Investigating the Immune Response to 4CMenB in Infants
This trial is active, not recruiting.
|Sponsor||University of Oxford|
|Collaborator||Public Health England|
|Start date||July 2014|
|End date||June 2016|
|Trial size||160 participants|
|Trial identifier||NCT02080559, OVG2012/05 EUCLIDS|
This randomised, open-label, single-centre, descriptive study aims to investigate gene expression (i.e what genes are 'switched on' and 'off') following vaccination with 4CMenB and to relate this to vaccine reactions and to immune response.
160 healthy Caucasian infants aged 8-12 weeks (at time of first visit) who have not yet received their routine infant immunisations will be recruited. Participation in the study will be limited to to Caucasian infants (defined as having two Caucasian parents). This is so that baseline variability in gene expression data which is to some degree affected by ethnicity is reduced.
Participants will be randomised to either a 'test' group or 'control' group depending on what 4CMenB schedule they receive, with 80 infants in each.
All participants will receive the usual paediatric immunisations according to the UK national immunisation schedule. In addition, participants in the test groups will receive 4CMenB at 2, 4 and at 12 months while those in the control groups will receive the same vaccine at 5, 7 and 13 months. Blood samples will be taken from each infant at specified time points before and after vaccination to address the objectives of the study.
In addition, oro-pharyneal swabs will be obtained around different vaccination timepoints to investigate the effect of 4CMenB vaccination on the oro-pharyngeal Neisseria microbiome.
|Intervention model||parallel assignment|
|Primary purpose||basic science|
Administered at 2, 4 and 12 months of age
Given at 5, 7 and 13 months of age
Gene expression in whole blood at 4hr, 24hr, 3d and 7d time points following 4CMenB and routine infant vaccination given at 2, 4 and 12 months.
time frame: 13 months
Male or female participants from 8 weeks up to 12 weeks old.
- Healthy infants of two Caucasian parents (self-defined by parent) born between 37 and 42 weeks of gestation aged 8-12 weeks at time of first visit
- Parent or legal guardian willing and able to comply with the requirements of the protocol and have internet access for the duration of the study.
- Parent/legal guardian who have given informed consent for their child's participation in the study
- Non-Caucasian infants
- Children of parents who are on the delegation log for this study
- Parent/ legal guardian under the age of 18
- History of invasive meningococcal B disease
- Previous vaccination with meningococcal serogroup B vaccine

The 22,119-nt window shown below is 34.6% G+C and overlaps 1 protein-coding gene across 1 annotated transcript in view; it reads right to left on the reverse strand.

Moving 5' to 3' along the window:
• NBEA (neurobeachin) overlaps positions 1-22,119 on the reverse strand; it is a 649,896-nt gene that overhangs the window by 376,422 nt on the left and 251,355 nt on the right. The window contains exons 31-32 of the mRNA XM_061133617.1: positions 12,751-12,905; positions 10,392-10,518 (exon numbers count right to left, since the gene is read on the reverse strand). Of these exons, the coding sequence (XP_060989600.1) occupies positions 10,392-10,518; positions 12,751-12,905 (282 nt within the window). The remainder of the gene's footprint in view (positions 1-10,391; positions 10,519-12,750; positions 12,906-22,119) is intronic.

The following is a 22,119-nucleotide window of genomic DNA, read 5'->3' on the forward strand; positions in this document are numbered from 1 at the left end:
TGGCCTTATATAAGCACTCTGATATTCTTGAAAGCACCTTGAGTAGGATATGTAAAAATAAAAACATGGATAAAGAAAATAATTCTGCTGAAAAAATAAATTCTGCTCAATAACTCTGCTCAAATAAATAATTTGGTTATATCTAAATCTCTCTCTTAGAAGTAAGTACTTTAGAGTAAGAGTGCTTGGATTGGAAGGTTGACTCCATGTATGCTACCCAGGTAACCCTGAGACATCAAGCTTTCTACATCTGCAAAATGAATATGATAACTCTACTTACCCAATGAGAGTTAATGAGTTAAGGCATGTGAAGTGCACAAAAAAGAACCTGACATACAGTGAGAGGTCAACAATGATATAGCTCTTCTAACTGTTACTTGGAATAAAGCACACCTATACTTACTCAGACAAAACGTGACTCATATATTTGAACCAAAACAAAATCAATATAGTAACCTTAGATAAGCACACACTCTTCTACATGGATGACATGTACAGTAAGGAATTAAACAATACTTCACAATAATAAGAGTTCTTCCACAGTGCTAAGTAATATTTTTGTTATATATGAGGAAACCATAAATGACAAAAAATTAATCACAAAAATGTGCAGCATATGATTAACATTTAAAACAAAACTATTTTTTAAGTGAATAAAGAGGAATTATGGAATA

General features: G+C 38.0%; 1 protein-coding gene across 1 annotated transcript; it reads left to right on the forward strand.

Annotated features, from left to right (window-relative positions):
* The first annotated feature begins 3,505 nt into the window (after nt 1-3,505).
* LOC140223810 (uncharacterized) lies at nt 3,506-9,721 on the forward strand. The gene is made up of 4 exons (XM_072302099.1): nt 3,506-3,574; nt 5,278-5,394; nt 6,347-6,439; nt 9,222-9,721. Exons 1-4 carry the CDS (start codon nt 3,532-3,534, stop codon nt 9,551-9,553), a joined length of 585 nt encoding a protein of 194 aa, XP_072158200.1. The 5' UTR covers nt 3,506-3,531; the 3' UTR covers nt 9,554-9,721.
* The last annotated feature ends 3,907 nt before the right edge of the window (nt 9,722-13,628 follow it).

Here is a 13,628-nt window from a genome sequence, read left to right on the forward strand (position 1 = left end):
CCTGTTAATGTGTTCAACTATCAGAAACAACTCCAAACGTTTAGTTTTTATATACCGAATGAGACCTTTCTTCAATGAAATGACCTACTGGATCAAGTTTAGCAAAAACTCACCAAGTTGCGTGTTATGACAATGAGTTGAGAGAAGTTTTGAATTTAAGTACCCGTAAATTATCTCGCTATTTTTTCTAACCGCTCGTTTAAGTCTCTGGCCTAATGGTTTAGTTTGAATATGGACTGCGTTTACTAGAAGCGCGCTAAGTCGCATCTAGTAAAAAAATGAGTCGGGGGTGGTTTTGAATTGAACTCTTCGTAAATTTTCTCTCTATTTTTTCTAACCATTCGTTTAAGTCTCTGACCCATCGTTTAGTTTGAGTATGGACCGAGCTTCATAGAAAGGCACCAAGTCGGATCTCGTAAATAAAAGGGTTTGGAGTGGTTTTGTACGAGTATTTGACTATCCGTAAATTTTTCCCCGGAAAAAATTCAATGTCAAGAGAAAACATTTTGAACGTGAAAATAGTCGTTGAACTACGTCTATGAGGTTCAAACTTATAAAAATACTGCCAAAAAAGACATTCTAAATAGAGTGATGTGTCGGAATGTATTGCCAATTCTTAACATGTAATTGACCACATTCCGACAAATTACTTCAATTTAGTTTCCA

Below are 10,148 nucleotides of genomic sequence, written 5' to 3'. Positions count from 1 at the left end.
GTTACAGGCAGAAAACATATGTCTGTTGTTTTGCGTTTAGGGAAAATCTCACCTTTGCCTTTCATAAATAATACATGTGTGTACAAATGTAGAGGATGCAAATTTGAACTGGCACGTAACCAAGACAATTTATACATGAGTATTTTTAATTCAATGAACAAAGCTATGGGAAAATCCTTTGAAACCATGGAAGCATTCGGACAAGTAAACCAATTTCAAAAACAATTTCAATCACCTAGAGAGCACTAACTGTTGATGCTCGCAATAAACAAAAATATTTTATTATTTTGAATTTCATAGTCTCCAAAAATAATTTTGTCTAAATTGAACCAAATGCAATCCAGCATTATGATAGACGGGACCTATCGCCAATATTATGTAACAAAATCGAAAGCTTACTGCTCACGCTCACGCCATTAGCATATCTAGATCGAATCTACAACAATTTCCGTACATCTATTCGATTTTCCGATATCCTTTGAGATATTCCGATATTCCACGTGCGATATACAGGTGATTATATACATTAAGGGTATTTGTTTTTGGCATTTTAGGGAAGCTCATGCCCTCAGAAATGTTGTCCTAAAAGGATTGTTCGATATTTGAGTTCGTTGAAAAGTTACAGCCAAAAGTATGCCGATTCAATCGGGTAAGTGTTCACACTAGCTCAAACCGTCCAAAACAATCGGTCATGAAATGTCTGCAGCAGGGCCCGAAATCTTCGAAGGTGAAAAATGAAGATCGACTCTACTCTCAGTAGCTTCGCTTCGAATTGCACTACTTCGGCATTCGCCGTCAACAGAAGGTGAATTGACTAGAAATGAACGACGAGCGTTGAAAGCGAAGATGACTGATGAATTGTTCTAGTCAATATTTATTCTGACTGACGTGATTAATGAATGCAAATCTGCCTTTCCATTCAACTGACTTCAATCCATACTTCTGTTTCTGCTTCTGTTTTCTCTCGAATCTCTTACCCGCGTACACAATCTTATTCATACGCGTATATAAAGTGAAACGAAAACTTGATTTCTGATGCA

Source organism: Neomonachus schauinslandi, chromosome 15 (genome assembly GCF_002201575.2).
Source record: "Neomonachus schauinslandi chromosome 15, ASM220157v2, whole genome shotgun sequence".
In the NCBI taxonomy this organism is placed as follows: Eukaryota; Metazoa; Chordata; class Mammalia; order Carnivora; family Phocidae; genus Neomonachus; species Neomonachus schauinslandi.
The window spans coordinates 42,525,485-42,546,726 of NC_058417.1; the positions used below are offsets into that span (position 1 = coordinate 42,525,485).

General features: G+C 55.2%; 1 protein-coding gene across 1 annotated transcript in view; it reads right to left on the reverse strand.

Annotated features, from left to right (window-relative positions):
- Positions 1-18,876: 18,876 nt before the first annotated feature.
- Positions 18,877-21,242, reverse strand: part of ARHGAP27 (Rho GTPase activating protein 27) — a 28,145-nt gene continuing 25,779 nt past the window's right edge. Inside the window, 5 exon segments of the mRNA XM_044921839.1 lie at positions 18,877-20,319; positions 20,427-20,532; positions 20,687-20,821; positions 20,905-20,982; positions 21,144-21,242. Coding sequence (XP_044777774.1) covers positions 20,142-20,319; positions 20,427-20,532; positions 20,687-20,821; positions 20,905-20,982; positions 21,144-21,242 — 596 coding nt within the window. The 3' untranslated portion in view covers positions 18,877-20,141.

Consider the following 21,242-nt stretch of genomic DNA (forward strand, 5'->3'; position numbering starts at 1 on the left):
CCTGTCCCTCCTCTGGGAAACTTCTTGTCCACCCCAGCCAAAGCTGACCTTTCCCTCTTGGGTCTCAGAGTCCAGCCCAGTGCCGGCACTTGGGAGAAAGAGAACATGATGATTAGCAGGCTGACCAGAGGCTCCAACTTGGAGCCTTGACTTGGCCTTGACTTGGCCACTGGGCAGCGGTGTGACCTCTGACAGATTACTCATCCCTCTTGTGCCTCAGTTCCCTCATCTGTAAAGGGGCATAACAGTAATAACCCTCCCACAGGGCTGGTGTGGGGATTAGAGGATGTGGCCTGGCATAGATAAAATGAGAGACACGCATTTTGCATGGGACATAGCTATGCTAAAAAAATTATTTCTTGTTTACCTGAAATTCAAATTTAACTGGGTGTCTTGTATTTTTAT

- History of being a household contact with a case of confirmed bacterial meningitis
- Prior administration of any vaccine or planned administration of any vaccine not specified in the study protocol, with the exception of Hepatitis B vaccine and Influenza vaccines (which can be given 14 days before or after study vaccines), or BCG (which can be administered 28 days before or after study vaccines)
- Prior or planned receipt of any other investigational vaccine or drug
- Confirmed or suspected immunodeficiency
- A family history of congenital or hereditary immunodeficiency, or maternal HIV
- Receipt of more than 1 week of immunosuppressants or immune modifying drugs (e.g. oral prednisolone >0.5ml/kg/day or intravenous glucocorticoid steroid).
- History of allergy to any component of the vaccine
- Major congenital defects or serious chronic illness
- History of any neurologic disorders or seizures
- Administration of immunoglobulins and/or any blood products since birth or planned administration during the study period
- Any other condition which, in the opinion of the investigator, may interfere with the ability to fulfil study requirements (this may include plans to move house and language comprehension).
- No internet access for the duration of the study.
|Official title||A Randomised, Descriptive, Open Label, Study Exploring the Relationship Between Gene Expression Signatures With Reactogenicity and Immunogenicity Following Vaccination With Serogroup B Meningococcal Vaccine (4CMenB)|
|Principal investigator||Andrew J Pollard, PhD|
|Description||The incidence of meningococcal disease is 0.2-14 per 100,000 in industrialized countries. In England and Wales, during the period 2005-2010, there were 900-1300 cases annually. Disease is commonest in infants, young children and adolescents and case fatality is high at 8-10%. Until recently there were no licensed vaccines against serogroup B meningococcal disease, although vaccines against epidemic strains of MenB have been used in several countries. Unfortunately, 4CMenB is associated with significant reactogenicity. This is presumably related to the presence of various bacterial surface components present in the outer membrane vessicles (OMVs), including lipopolysacchride (LPS), which are capable of activating the innate immune response. The host pathways responsible for reactogenicity to OMV vaccines, and indeed to other vaccines, are not yet established, and the relationship between reactogenicity and immunogenicity is not clear. This study will provide information about pathways and mechanisms of immunity and may identify gene expression signals which can be used in future vaccine design and evaluation.|
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